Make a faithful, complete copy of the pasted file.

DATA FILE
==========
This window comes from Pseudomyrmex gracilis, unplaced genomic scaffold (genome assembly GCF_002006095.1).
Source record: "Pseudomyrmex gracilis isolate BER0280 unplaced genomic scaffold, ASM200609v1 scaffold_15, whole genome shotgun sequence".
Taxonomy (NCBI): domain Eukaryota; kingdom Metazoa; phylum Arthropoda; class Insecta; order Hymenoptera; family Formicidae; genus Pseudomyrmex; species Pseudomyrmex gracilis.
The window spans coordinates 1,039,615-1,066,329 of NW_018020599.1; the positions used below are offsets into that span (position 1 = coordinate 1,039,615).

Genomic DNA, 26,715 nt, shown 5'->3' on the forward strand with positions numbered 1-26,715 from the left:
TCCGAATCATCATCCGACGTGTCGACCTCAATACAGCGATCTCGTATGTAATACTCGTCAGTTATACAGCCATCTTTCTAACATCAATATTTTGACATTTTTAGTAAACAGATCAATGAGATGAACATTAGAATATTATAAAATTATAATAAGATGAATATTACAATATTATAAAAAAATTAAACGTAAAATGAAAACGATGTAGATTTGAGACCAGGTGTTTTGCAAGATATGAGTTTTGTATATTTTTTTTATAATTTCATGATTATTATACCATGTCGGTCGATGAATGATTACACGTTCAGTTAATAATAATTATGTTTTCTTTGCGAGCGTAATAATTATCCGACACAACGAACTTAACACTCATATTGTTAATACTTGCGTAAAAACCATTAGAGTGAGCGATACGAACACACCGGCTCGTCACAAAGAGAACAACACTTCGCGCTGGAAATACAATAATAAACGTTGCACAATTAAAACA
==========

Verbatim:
This window comes from Pseudomyrmex gracilis, unplaced genomic scaffold (genome assembly GCF_002006095.1).
Source record: "Pseudomyrmex gracilis isolate BER0280 unplaced genomic scaffold, ASM200609v1 scaffold_15, whole genome shotgun sequence".
Taxonomy (NCBI): domain Eukaryota; kingdom Metazoa; phylum Arthropoda; class Insecta; order Hymenoptera; family Formicidae; genus Pseudomyrmex; species Pseudomyrmex gracilis.
The window spans coordinates 1,039,615-1,066,329 of NW_018020599.1; the positions used below are offsets into that span (position 1 = coordinate 1,039,615).

Genomic DNA, 26,715 nt, shown 5'->3' on the forward strand with positions numbered 1-26,715 from the left:
TCCGAATCATCATCCGACGTGTCGACCTCAATACAGCGATCTCGTATGTAATACTCGTCAGTTATACAGCCATCTTTCTAACATCAATATTTTGACATTTTTAGTAAACAGATCAATGAGATGAACATTAGAATATTATAAAATTATAATAAGATGAATATTACAATATTATAAAAAAATTAAACGTAAAATGAAAACGATGTAGATTTGAGACCAGGTGTTTTGCAAGATATGAGTTTTGTATATTTTTTTTATAATTTCATGATTATTATACCATGTCGGTCGATGAATGATTACACGTTCAGTTAATAATAATTATGTTTTCTTTGCGAGCGTAATAATTATCCGACACAACGAACTTAACACTCATATTGTTAATACTTGCGTAAAAACCATTAGAGTGAGCGATACGAACACACCGGCTCGTCACAAAGAGAACAACACTTCGCGCTGGAAATACAATAATAAACGTTGCACAATTAAAACA